Next week will prove if Tennessee is ready for TNReady. Here’s how state testing is going so far.

Following three consecutive years of testing problems, Tennessee is trying again.

So far, students have taken about 43,000 state exams online this week.

By Friday, that number is expected to reach 100,000, and about 700,000 by the end of the month. An additional 1.3 million tests will be completed on paper.

“We’re starting much stronger this year than we did last year,” Tennessee’s Education Commissioner Penny Schwinn told reporters Wednesday.

There is a lot riding on this year’s exams going smoothly. Since 2016, Tennessee students have faced problems with the state’s annual TNReady assessment, administered under two different vendors.

To avoid similar problems this year, Schwinn has established a “control room” for the heaviest days of online testing next week.

“This allows us to see everything that’s happening in real time,” she said. “We have put in place a number of redundancies to get as close to accurate information as possible.”

One of those redundancies is having two other companies triple-check the work of Questar, the testing company that gave two consecutive years of problem-plagued TNReady assessments. Days of testing difficulties last spring led to two emergency legislative orders so that the problematic results wouldn’t impact student report cards, teacher evaluations, and school accountability systems for at least the 2018-19 school year.

In 2016, the state fired its previous testing company, Measurement Inc., after it oversaw Tennessee’s failed transition to online testing.

New York, which also uses Questar, experienced online glitches during testing last week – marking the second time New York has had problems during assessment season. New York’s Education Commissioner requested that Microsoft and Educational Testing Service, or ETS, Questar’s parent company, confirm Questar’s diagnosis and how it planned to fix the issues.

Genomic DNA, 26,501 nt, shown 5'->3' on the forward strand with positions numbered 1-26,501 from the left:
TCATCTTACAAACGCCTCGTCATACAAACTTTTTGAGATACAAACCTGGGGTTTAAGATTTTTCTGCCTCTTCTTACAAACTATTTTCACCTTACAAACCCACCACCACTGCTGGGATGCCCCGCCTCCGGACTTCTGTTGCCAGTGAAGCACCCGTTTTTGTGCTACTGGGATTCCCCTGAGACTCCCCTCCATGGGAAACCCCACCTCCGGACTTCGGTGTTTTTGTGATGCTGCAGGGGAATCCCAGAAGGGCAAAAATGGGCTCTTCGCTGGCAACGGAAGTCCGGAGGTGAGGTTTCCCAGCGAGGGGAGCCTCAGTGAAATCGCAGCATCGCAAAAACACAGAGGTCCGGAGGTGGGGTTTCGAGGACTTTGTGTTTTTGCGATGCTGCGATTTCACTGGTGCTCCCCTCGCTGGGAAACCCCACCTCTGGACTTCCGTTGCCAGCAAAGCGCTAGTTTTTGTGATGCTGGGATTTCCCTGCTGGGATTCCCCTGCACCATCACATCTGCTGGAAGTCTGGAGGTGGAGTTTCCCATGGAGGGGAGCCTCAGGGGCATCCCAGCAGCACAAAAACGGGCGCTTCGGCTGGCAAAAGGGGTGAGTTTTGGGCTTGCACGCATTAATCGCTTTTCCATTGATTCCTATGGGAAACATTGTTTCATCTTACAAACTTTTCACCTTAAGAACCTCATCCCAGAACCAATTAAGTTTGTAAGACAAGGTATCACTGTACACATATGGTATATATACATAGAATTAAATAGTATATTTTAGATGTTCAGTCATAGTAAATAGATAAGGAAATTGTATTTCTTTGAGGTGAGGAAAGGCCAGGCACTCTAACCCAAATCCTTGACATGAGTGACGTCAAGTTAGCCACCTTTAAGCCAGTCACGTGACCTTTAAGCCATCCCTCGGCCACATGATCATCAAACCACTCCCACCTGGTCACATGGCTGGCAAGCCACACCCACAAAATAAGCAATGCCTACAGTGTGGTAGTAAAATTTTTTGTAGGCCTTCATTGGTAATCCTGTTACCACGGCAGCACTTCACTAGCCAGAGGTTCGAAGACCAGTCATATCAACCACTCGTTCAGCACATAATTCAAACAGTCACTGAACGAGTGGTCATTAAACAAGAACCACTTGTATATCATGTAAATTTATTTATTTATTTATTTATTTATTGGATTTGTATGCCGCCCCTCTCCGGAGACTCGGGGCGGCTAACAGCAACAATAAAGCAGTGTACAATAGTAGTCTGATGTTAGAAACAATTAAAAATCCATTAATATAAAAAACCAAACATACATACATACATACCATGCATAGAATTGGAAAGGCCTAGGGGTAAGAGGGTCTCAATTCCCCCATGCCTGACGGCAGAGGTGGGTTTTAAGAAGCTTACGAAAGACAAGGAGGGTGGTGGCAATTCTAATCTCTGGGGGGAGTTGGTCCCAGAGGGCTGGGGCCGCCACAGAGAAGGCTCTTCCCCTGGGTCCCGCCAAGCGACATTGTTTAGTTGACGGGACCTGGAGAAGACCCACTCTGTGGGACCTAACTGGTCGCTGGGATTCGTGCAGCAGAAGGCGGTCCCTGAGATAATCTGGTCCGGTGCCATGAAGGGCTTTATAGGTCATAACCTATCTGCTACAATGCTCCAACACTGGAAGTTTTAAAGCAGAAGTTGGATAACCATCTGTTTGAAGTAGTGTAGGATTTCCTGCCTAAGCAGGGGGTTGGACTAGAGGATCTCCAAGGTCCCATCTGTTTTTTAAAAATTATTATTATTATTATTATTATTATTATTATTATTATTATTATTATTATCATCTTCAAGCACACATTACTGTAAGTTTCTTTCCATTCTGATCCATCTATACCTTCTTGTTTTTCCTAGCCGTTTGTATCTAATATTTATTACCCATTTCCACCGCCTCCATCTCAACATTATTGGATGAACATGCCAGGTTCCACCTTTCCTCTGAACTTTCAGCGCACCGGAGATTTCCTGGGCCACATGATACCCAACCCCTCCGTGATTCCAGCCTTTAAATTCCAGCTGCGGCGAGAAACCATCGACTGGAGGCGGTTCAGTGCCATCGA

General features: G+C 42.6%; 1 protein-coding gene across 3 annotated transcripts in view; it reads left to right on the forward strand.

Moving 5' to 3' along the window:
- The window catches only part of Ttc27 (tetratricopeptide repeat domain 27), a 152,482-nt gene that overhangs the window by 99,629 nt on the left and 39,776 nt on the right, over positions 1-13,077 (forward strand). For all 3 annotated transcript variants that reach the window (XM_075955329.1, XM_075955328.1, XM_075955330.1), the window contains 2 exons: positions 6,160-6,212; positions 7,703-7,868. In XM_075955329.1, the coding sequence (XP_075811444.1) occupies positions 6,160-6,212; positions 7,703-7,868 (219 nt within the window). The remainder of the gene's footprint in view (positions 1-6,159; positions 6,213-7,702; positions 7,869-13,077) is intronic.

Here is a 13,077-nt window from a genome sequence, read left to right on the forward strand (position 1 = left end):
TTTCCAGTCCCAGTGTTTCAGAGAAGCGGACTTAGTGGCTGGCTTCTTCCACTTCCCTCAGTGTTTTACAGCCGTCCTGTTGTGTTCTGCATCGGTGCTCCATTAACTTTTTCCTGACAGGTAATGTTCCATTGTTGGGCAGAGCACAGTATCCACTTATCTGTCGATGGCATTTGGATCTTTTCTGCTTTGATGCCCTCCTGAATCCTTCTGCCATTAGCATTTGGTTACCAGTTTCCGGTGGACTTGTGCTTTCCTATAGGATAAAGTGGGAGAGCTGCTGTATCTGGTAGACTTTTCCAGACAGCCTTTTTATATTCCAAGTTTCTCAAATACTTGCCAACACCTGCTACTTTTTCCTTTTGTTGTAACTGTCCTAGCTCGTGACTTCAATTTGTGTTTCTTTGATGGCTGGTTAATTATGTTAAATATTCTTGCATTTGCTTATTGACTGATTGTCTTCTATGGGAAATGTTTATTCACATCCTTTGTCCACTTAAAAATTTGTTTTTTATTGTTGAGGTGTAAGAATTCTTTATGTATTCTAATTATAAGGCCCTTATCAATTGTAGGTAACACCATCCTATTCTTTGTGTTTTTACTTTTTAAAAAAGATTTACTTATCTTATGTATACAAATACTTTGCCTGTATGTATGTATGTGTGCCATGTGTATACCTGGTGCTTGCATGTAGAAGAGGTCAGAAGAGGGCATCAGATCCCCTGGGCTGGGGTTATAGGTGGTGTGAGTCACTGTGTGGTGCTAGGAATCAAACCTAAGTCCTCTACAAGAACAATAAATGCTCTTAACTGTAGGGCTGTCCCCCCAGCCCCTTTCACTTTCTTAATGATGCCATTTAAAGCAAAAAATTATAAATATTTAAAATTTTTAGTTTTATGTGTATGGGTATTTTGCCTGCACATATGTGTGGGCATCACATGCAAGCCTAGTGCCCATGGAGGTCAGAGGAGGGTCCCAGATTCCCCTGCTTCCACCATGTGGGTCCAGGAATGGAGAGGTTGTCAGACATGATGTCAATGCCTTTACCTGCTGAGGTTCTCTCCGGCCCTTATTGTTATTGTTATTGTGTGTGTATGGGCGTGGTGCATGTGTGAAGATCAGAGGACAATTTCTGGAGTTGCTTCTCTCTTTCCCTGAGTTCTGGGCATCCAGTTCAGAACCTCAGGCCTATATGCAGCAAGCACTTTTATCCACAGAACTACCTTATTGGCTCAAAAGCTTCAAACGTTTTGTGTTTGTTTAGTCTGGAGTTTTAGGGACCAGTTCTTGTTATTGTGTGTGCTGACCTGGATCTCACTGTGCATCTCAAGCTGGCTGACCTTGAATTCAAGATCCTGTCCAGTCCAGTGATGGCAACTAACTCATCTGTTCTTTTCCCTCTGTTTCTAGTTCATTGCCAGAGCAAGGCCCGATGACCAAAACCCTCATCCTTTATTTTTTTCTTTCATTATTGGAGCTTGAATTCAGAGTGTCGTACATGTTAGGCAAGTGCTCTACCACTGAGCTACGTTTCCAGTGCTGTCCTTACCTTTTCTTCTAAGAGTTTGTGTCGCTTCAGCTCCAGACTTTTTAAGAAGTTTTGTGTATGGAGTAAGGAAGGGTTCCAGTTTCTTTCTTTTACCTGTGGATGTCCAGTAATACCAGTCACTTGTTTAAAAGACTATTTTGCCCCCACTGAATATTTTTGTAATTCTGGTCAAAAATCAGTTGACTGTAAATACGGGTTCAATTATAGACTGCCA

Schwinn said she has asked Questar to continue working with Microsoft and ETS during its testing cycle in Tennessee to monitor and identify any potential issues.

“The best way to mitigate problems is to see what’s happening elsewhere before our testing windows starts,” Schwinn said. “New York saw challenges with its platform. We have required Questar to triple-check the functionality of its systems.”

Tennessee’s window for testing was to start officially next Monday, but the education department gave districts the option to test a week early so it wouldn’t interrupt with Easter break plans for some schools.

By the end of the week, Schwinn expects half of the state’s 147 districts to have completed at least some subject-area testing, but individual districts and schools were given discretion on timing.

This week is the state’s deadline to receive bids for a single company to oversee the test both on paper for younger students and online for older ones beginning next school year. Tennessee hopes to finalize the contract with the testing company it selects by June 13.

Whatever testing company the state chooses won’t have to worry about online testing for next year. Gov. Bill Lee announced last week that he wants all public school students to take their state tests on paper next school year as Tennessee transitions to the new company.

“The best course of action for the state next year is to go with paper and pencil testing,” Schwinn said this week. “We’re going to set up online testing for future years.”